i want to make a name for my company ,my company who make laptop bag ,laptop skin ,privacy filter ,more…..
    laptop accessirous

  92. [...] Domain Search – בדיקה האם דומיין פנוי בזמן אמת כשמקלידים Name Types – עוד סוגים של שמות דומיינים, עם הרבה מאוד [...]

  93. on 13 Dec 2009 at 10:30 am Rao Rohit Singh

    Interesting to go through the thread of commenters. I was looking for ideas to look for a name for my new company to be launched. I got my time’s worth going through all the comments. thanks.

  94. on 14 Dec 2009 at 5:47 am Sensex

    Can anyone suggest a good name in sanakrit for a tech co??

  95. [...] Coming up with a strong name can either be fun or a complete burden. Regardless of whether it’s made up (Skype), a misspelling (Google), or a simple word (Borders, Apple); it all goes back to marketing strategy. You can read more about brand name types here. [...]

  96. [...] Coming up with a strong name can either be fun or a complete burden. Regardless of whether it’s made up (Skype), a misspelling (Google), or a simple word (Borders, Apple); it all goes back to marketing strategy. You can read more about brand name types here. [...]

  97. [...] Coming up with a strong name can either be fun or a complete burden. Regardless of whether it’s made up (Skype), a misspelling (Google), or a simple word (Borders, Apple); it all goes back to marketing strategy. You can read more about brand name types here. [...]

  98. on 15 Jan 2010 at 10:32 am uday

    Hi,

    I want to Start a new IT Firm.

    I want to put as xxxxxx Consultancy Services or Infotech or just the name

    xxxxxxxx–Is my Company name ..Please suggest some very meaningful, or Inspirational names Or which sounds very Pleasant…I may not know you but you are playing a vital role in my future.

    Thank you in Advance

  99. on 15 Jan 2010 at 10:36 am uday

    Hi,

    I want to Start a new IT Firm.

    I want to put as xxxxxx Consultancy Servicesor Infotech or just the name

    xxxxxxxx–Is my Company name ..Please suggest some very meaningful, or Inspirational names Or which sounds very Pleasant…I may not know you but you are playing a vital role in my future.

    If time permits please mail me at udhay143@yahoo.com

    Thank you in Advance

  100. on 18 Jan 2010 at 3:07 am kevin

    hi,
    I am planning to start a Computer Networking Firm. Can you suggest me a meaningful (ie. from the name itself we can understand that which type of works are doing in that firm), simple but an elegant name? Please help me.

    with regards,
    kevin

  101. [...] Coming up with a strong name can either be fun or a complete burden. Regardless of whether it’s made up (Skype), a misspelling (Google), or a simple word (Borders, Apple); it all goes back to marketing strategy. You can read more about brand name types here. [...]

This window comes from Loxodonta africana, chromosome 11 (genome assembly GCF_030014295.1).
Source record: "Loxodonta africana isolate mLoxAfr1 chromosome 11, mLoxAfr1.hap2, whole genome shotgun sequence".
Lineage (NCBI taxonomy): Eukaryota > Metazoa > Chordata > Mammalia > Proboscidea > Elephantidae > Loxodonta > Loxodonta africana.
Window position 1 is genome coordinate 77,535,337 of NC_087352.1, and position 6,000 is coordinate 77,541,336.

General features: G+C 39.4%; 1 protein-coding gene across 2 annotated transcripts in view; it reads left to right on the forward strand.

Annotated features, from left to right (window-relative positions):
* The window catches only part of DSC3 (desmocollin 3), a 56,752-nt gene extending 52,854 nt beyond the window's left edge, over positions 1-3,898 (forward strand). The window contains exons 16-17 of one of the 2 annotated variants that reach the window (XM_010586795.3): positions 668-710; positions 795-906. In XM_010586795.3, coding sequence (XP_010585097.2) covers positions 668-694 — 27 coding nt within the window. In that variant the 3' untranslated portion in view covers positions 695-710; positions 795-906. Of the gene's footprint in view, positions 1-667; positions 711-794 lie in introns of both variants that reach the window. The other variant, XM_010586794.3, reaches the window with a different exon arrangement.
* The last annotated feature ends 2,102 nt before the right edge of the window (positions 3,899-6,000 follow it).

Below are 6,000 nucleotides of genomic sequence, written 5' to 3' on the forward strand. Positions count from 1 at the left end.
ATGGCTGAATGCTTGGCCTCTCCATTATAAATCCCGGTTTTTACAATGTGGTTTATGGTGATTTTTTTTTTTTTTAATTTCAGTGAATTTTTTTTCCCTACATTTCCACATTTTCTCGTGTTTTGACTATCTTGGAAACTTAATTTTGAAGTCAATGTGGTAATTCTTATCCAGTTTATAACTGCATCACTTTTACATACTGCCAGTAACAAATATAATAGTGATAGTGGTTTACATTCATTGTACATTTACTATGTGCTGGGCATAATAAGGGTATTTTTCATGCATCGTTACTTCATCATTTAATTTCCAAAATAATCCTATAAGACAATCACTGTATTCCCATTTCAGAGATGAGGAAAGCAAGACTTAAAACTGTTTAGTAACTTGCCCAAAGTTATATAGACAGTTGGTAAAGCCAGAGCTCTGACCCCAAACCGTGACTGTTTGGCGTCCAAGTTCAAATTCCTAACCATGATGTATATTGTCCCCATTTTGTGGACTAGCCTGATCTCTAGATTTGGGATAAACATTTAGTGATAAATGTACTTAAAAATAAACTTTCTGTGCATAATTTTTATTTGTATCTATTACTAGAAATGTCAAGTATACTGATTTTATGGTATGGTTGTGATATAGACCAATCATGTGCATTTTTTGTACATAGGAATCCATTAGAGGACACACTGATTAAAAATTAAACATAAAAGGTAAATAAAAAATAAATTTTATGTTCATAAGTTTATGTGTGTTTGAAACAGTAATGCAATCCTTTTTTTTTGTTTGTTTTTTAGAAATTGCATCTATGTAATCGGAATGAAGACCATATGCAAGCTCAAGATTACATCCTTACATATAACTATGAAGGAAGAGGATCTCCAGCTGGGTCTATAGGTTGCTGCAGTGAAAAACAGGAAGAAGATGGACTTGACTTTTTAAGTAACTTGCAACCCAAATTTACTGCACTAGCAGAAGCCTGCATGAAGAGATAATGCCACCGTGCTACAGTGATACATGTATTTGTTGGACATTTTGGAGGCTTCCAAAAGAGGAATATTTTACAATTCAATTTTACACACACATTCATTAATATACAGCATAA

102. on 24 Jan 2010 at 10:19 am Eric Axelson

    Kevin, with something so generic, most names will likely be taken. You may have to take it down to the local level. What geography region will you be primarily serving?

  103. [...] A strong company (or product) name is easily recognizable and is important to good branding. New startups and small businesses face many challenges in coming up with a company name (among the challenges: it’s very difficult to find a good name and an available domain; many short names have already been taken). However, plenty of successful brands have proven that there are many different ways to create a company name. For example, many successful brands use real words (Adobe, Amazon, Apple, Yelp), some use misspelled words (Google), compounds (Facebook, Firefox, WordPress), phrases (LinkedIn, SecondLife) and other variations. If you’re interested in more examples – especially if you’re struggling to find a name for your company – I recommend you read this post about company names types. [...]

  104. [...] 10 Company Name Types, The Name Inspector [...]

  105. on 05 Mar 2010 at 10:19 am chowdary

    i am looking one good meaning small name to my software company any buddy help me in this matter pls, good meaning will be there,good looking also will be there in that name ,
    waiting result as soon as possible
    thank you

  106. [...] Christmas, signifying the expected release of Project Natal. Seeing as online jargon of internet company names today does not really mean anything (since most of the .com domain names in the world are taken up) or until they become verbs, Natal [...]

  107. [...] Domain Search – בדיקה האם דומיין פנוי בזמן אמת כשמקלידים Name Types – עוד סוגים של שמות דומיינים, עם הרבה מאוד [...]

  108. [...] 10 Company Name Types, The Name Inspector [...]

  109. [...] a great related article I found on how brand names are categorized. http://www.thenameinspector.com/10-name-types/ Want the latest posts from the Blogging Barista delivered to your e-mail inbox? Enter your e-mail [...]

  110. on 15 Mar 2010 at 2:09 pm izle

    A strong company (or product) name is easily recognizable and is important to good branding. New startups and small businesses face many challenges in coming up with a company name (among the challenges: it’s very difficult to find a good name and an available domain; many short names have already been taken).